A big day was in store for Kansas. Supercells with tornadoes were possible as a combination of wind shear, moisture and instability were present with an approaching trough. By mid afternoon the dryline sharpened and soon cumulus towers formed. A cluster of storms had formed northeast of McPherson and the tail end storm started spinning. One small tornado formed as the cell moved north towards the warm front. As it approached it, other storms started forming on an advancing cold front and also became severe. We decided to leave the first storm as storm mergers made things too messy. As we blasted south towards Wichita, a landspout tornado formed underneath an updraft in the line and stayed on the ground for 12 minutes. When is dissipated, when then turned our attention to a supercell near Wichita. It had just spawned the Andover tornado and continued to cycle and become tornadic again near El Dorado. We blasted down to town, now in the dark and headed east towards the supercell’s updraft base. Quickly a tapered cone tornado formed and became visible through power flashes and lighting. It crossed the road in front of us and dissipated. Another one formed within a couple minutes and stabbed down to the ground and lifted. We continued to drift east with the storm and turned north at Rosalia. As we did a massive bowl formed and dropped to the ground! A wedge type tornado formed with multiple vortices. We got blasted with RFD winds wrapping around the tornado and had to vacate the area. As we continued east the tornado lifted as a line of storms merged with it ending the tornado threat. A crazy day with 5 tornadoes! Enjoy the pics!
April 28th looked good in terms of shear and a boundary for storms to form on. However, moisture was quite marginal. A supercell would form near Alma, Nebraska by mid afternoon and intensify while drifting southward along the residual boundary. It had decent structure and was also very electrified. The tornado threat was very small due to higher cloud bases, but by evening the bases would lower as low level moisture would increase. It never did produce a tornado, but certainly had everything else going for it. Late evening it was still active as it dropped up to a foot of rain and hail 6 inches deep. A fun day for Tour 2! Enjoy the pics!
Certainly not expecting much this day as moisture was greatly lacking with dewpoints only near 50F. Shear was good and there was a boundary present as a weak cold front was drifting southeast through the area. Numerous high based storms formed and didn’t do a whole lot, but finally one formed southwest of Dodge City, Kansas and started getting organized. A severe thunderstorm warning was issued and soon the storm developed a nice circular rotating base and vault region with copious amounts of hail falling out of it to the size of tennisballs! The storm persisted for a few hours and was eventually overtaken by a line of storms that formed along the advancing front. The structure of this high based supercell was quite impressive and it was also a lightning machine! We hope you enjoy the pics!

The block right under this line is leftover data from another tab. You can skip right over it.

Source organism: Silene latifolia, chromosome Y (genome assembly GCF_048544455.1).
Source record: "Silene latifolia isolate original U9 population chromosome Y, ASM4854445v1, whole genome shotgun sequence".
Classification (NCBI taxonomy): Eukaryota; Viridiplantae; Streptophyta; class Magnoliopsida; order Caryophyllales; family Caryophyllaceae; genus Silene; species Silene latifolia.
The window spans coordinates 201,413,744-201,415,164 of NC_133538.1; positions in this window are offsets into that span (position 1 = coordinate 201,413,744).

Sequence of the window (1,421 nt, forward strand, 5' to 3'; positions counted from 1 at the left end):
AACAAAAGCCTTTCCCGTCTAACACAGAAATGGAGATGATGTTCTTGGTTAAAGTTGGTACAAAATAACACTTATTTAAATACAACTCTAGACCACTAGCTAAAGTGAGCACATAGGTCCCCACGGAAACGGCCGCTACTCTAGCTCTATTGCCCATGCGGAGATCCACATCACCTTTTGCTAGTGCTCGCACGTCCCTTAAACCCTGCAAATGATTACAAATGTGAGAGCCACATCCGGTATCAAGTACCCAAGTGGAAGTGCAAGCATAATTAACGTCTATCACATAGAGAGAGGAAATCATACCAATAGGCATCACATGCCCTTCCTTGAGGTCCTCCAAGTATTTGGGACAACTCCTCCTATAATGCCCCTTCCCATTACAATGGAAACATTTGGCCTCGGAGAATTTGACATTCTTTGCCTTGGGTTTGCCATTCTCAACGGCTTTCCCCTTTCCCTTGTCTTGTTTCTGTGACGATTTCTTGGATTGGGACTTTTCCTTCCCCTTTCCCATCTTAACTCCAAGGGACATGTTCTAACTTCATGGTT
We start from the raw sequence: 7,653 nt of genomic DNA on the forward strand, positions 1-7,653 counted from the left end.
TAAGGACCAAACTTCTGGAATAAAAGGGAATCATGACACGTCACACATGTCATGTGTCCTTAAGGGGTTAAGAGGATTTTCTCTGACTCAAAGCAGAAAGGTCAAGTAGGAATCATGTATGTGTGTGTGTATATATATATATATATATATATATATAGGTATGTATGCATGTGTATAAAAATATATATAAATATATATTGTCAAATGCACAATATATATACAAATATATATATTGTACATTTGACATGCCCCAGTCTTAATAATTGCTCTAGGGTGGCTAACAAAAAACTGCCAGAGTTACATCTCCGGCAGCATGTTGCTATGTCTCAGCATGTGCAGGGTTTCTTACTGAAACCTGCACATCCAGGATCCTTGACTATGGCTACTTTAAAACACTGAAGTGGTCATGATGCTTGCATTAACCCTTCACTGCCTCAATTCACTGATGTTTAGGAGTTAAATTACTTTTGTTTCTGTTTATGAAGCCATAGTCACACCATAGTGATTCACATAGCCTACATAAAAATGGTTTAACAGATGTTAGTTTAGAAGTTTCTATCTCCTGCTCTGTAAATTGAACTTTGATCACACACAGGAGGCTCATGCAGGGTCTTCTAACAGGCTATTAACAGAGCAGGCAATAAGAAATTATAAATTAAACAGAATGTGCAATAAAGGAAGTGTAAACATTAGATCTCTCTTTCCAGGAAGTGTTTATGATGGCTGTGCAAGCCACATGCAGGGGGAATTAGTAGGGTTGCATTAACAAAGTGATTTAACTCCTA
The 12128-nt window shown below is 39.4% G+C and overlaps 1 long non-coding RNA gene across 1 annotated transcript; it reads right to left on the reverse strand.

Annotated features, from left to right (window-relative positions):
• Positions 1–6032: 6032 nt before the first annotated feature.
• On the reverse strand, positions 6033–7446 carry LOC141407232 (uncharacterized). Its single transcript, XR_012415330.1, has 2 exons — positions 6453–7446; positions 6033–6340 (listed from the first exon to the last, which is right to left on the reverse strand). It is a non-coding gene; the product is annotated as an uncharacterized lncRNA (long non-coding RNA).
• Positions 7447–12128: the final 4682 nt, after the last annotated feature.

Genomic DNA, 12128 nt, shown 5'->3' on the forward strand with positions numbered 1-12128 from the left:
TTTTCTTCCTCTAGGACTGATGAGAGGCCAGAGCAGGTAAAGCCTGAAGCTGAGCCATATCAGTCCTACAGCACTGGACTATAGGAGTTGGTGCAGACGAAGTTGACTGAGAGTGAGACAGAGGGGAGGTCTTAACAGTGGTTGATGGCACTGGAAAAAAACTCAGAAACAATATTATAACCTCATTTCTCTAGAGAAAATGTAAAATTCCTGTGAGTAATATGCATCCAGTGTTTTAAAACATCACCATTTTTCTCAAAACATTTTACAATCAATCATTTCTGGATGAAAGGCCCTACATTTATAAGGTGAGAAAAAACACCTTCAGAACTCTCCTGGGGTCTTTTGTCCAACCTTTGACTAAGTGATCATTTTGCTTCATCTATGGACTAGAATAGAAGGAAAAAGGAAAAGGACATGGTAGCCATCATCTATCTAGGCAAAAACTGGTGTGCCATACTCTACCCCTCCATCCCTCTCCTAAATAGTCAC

May 24th had substantial potential in western Kansas. A very moist and unstable airmass would develop over the region with multiple boundaries around for storms to form and spin on. We chose to play the usual triple point north of Leoti, where the first severe storm of the day formed. The triple point is the location where 3 air masses meet and it typically spawns one of the best storms of the day! It would struggle to sustain itself due to some small capping issues, but it eventually became tornado warned. However off to the north, a supercell formed and drifted north and produced tornadoes near Selden, Kansas. Since it’s a chasing rule never to leave your storm if it has a tornado warning to chase a different one (because, you KNOW what the one you left would do!), we stayed with it. More storms developed west of Garden City and would also become tornado warned. Our storm weakened, as did the Selden, Kansas storm, so south we went to play the tail end storm. What a beauty! Big, wet classic supercell with beautiful structure that would go on through the evening hours! At times the rotation became pretty tight, but it just couldn’t get a substantial tornado to the ground. We stayed with it till dark and then went back to Garden City for the night. Another day, where a secondary target produced tornadoes and the primary target would not. Such is the life of storm chasing! Please enjoy the pics!
May 13th took us to the triborder area between CO/NE/KS. Strong shear, but marginal moisture would be the story this day. A supercell formed mid afternoon and tracked south along the dryline. Structure, lightning and big hail would be the results from this pretty supercell. A couple of shear funnels occurred as well. The storm rolled south until about 9pm when it dissipated. A fun chase day and we got more than we thought we would. Sometimes good shear can overcome a limited moisture set up and still produce a beautiful storm! Enjoy the pics!